The story of free travel for Chapel Cars is best seen in the arrangement made for the Baptist cars. First, many members of the Syndicate were connected with the railroads. Though, "there was neither promise nor mention of the fact that their influence would assure passage." Uncle Boston carefully described how the Chapel Car Evangel would be used and Mr. William Mellen, General manager of the Northern Pacific Railroad issued the following order: "You will pass Mr. Boston W. Smith and one attendant with Chapel Car Evangel over our lines. You will arrange to take the car on any train he desires; you will sidetrack it wherever he wishes. Make it as pleasant for Mr. Smith as you can." Such an order no doubt accounts for the success of early missionary work in the Pacific Northwest where the Northern Pacific would have trackage. And no doubt other railroads followed suite, so as not to be out done by the Northern Pacific. It is interesting to note that neither the Episcopal car nor the Roman Catholic Cars make any mention of paying mileage on any of the lines that they traveled. The possibility that the precedent of free mileage for chapel cars may have already been established by the Episcopal car and firmed up by the Baptist cars. That the Roman Catholic cars were the beneficiaries of this policy especially in view of the fact that they didn't enter the scene until 1907 makes me believe that the courtesy of free trackage was extended to all Chapel Cars irrespective of denomination. It 16. certainly was not to the advantage of the railroads to provide free passage. The cost of Evangel's maiden voyage alone would have cost $.54 per mile or in 1891 dollars, $1,080.00. That the religious persuasion of the railroad executives being well known undoubtedly made free passage possible. The free passage provided Evangel apparently was to be extended to all subsequent chapel cars whether Baptist, Roman Catholic, or Episcopalian.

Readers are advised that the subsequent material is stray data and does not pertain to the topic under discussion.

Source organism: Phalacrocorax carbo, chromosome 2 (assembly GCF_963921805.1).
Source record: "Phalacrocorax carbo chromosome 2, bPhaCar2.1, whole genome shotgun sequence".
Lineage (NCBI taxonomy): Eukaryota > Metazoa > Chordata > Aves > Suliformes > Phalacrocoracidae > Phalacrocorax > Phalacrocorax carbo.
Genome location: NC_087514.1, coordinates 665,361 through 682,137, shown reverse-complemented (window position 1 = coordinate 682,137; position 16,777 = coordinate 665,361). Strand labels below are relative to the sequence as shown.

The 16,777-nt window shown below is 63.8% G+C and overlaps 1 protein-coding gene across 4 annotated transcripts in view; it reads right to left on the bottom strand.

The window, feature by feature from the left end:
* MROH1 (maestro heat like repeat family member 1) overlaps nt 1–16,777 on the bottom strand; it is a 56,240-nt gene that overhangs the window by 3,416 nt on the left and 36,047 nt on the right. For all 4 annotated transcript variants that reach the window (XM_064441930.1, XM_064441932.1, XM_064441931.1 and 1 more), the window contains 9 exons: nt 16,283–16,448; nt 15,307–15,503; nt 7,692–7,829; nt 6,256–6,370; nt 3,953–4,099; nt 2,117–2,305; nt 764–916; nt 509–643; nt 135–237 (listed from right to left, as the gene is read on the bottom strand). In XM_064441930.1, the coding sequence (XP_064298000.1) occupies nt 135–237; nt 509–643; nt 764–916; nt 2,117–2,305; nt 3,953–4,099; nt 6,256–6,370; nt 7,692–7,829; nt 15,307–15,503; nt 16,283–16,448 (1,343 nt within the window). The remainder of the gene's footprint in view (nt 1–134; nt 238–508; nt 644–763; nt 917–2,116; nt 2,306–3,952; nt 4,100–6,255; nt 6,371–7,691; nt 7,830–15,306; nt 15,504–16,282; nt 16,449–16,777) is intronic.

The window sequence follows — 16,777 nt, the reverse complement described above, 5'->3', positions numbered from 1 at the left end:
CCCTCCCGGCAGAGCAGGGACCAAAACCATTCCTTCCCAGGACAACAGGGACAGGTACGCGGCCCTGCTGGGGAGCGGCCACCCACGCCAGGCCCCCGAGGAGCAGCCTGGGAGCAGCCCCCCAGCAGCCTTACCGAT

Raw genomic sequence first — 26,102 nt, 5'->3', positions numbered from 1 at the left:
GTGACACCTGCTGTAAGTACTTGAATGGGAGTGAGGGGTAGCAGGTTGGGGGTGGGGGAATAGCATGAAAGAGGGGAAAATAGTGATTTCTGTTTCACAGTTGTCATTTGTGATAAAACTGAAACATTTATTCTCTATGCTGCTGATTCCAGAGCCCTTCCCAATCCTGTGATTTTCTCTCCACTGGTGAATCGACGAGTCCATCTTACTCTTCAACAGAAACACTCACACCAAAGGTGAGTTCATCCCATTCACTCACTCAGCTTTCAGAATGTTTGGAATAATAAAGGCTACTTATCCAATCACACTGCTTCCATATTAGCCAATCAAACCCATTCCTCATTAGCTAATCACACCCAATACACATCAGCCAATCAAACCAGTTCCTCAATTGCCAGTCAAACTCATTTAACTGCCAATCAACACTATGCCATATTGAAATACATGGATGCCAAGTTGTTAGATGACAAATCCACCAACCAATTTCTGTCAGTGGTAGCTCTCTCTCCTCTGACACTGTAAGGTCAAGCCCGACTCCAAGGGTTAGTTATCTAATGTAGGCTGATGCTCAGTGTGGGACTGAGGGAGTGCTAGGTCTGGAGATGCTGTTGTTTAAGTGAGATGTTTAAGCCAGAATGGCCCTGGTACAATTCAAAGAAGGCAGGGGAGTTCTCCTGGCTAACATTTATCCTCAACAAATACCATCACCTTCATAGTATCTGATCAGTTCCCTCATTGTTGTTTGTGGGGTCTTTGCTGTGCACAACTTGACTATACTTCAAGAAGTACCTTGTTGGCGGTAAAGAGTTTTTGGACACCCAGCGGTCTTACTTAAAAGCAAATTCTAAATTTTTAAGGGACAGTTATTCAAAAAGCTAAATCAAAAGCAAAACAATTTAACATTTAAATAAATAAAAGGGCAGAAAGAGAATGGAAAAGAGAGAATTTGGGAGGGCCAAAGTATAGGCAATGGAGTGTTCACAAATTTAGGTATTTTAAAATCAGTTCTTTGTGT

The next two Chapel Cars after 1900 were either built for or refurbished for the Roman Catholic Extension Society. The first was St. Anthony, which was a rebuilt obsolete wooden Wagner Pullman Car. Rebuilt at a cost of $2000.00 and dedicated on June 16, 1907. Chapel Car "St. Anthony" came about as a response to an appeal by Fr. Francis Kelly, founder of the Roman Catholic Extension Society on October 18, 1905, who realized the great distances involved for the work of his society concluded that Chapel Cars were the answer. He could well have been aware of chapel cars in Czarist Russia, England, or Italy as well as the American Baptist Home Missionary Society chapel car which had been exhibited at the St. Louis World's Fair in 1905. Fr. Kelly appealed for funds for such a car in the Society's magazine. His appeal was answered by a Mr. Ambrose Petry of Detroit who contacted Mr. Richard Dean, vice -president of the Pullman Company of Chicago. Petry paid $2000 for the car and Dean paid for the interior decorations. 18. The exterior of St. Anthony was 72 feet long giving room for a priest, an assistant priest and an attendant. The interior quarters included a study which doubled as a dining room, a combination library- office, sleeping compartments, and kitchen. The Chapel area included a sanctuary with altar and seating capacity for 50 people in the nave with expansion to 65 persons. The exterior of the car was lettered above the windows in gold with the legend "Catholic Extension Society of the United States". Below the windows was lettered "Chapel Car St. Anthony" This would be the standard lettering for the next two cars, St. Peter and St. Paul.